I’m a mature woman and the owner of a hoodie for the first time in my life! It’s black, sadly the biggest size, but with a logo, a brilliant one: “Edinburgh Champions’ Board”. Honestly, I look ridiculous, but I own this hoodie with pride, as an ambassador and a corporate parent.
It’s corporate parents I want to shout about here, the need for us all to step up to our parenthood.
What’s a corporate parent? That’s the issue, as many don’t know, some even thinking it’s a weird kind of banking or business post! In a nutshell, corporate parents are the public bodies with special responsibilities for taking on the role of a loving parent for care-experienced young people. Think the council, the NHS, the police and wider, and if you work for one of the organisations congratulations, the corporate parent is you! And I mean congratulations, because in the words of one young person: “These are some of the most resilient and wonderful people I know.”
Our Champions’ Board have talked much about training, to help corporate parents better understand their parenting role, and who better to lead that work than the young people themselves. Two minutes in their company and we look at life through their care-experienced eyes, and see more clearly the change required.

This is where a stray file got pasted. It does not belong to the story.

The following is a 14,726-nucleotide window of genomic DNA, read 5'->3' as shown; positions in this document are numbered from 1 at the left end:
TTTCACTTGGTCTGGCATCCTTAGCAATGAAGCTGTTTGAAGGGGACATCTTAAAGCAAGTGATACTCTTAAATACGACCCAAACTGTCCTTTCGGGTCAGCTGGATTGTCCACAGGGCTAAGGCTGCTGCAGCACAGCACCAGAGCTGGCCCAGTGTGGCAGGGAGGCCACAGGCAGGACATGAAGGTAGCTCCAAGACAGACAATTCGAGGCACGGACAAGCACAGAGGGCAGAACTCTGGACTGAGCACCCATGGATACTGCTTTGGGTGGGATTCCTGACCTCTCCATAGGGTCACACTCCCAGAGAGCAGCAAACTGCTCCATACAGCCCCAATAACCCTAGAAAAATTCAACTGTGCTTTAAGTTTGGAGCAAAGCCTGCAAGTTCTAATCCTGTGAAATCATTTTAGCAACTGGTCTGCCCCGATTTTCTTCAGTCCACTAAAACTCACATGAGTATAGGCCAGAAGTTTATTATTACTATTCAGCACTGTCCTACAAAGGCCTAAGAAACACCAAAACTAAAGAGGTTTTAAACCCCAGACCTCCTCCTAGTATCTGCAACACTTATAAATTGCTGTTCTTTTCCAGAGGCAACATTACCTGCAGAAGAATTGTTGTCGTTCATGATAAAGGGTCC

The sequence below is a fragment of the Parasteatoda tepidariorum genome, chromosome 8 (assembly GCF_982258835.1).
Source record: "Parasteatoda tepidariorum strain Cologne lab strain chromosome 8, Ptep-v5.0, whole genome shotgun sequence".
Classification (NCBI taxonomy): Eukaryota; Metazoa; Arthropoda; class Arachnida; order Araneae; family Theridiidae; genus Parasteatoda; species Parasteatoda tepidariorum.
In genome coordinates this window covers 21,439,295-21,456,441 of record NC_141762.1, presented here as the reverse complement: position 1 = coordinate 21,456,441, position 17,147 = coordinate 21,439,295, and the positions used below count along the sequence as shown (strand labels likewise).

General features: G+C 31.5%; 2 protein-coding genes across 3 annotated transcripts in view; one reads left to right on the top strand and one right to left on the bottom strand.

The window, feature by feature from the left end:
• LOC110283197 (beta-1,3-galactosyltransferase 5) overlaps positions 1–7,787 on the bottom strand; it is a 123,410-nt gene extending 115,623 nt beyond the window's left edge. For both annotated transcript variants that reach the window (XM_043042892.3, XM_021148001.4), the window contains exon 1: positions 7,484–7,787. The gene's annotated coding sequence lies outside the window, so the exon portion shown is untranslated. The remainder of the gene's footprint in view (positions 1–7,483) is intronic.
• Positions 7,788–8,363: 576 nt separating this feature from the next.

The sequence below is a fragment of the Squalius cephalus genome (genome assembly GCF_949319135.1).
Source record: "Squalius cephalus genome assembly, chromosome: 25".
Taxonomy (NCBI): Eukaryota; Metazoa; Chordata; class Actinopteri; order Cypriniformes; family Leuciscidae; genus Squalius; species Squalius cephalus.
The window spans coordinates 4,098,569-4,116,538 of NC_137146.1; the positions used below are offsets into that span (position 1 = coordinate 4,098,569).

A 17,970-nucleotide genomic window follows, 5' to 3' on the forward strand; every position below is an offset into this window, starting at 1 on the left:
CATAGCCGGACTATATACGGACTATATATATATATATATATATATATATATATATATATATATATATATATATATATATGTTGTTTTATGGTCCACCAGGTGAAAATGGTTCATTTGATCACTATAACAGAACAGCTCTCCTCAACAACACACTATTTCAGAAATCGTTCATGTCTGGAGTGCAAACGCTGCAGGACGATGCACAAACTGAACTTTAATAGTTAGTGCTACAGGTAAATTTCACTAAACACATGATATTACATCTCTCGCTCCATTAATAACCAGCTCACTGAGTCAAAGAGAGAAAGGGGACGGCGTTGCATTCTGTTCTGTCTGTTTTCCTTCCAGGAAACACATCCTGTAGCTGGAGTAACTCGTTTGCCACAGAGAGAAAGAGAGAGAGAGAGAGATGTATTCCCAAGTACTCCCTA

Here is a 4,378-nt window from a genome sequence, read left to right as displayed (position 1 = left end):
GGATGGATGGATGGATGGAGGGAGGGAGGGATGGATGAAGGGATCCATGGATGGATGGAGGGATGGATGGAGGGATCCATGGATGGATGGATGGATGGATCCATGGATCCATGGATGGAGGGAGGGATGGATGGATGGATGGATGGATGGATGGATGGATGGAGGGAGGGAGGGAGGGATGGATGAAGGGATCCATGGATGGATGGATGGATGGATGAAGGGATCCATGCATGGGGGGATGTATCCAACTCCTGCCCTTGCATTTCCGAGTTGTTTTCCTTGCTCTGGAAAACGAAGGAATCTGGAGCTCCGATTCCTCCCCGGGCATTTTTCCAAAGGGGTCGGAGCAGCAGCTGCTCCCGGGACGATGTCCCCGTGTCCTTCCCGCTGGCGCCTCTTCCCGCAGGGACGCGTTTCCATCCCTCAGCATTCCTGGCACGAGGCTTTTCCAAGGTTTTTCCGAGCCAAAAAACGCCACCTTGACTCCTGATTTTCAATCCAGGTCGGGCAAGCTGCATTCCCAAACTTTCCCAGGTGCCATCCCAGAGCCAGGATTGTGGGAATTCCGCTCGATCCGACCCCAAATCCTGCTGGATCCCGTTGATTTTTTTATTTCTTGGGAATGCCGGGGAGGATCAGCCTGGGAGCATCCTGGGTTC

Only last week, I listened as they discussed the contents of new care packages to help with that first scary night in a new home – a teddy and pyjamas to feel welcomed and loved, a wee book of their rights and more. In other conversations, they’ve shared what it feels like to be in care, particularly the stigma and feeling institutionalised, when simple changes could be made, such as having a street address rather than the name of a care home.
As corporate parents, we need to ask ourselves if any loving parent would stand back if they knew low attainment, poor mental health, homelessness and vulnerability to crime were an increased risk in their child’s life? Of course not, and neither should we.
At last week’s Champions’ Board, we welcomed new Scottish Government commitments ahead of the Care Review report, including the removal of the age cap for care-experienced student bursaries.
In council, progress includes a school attendance trigger and related support, a growing focus on self-directed support, a better say in their own care plans, and a Champions’ Board that fuels our corporate parenting action plan.
Recently, someone queried why I wasn’t jumping up and down about an increase in positive destinations, now at 81 per cent. The answer is simply that it’s still not good enough. As a corporate parent, why should our child’s attainment and outcomes still be way below that of others, and are we certain those destinations reflect the full potential of every one of those wonderful, resilient and talented young people?
There is much to do then, and it takes us all. Corporate parenting needs to be better embedded across the city, one plan and one giant loving parent pushing for progress.
Cllr Alison Dickie is vice convener for education, children and families at Edinburgh City Council.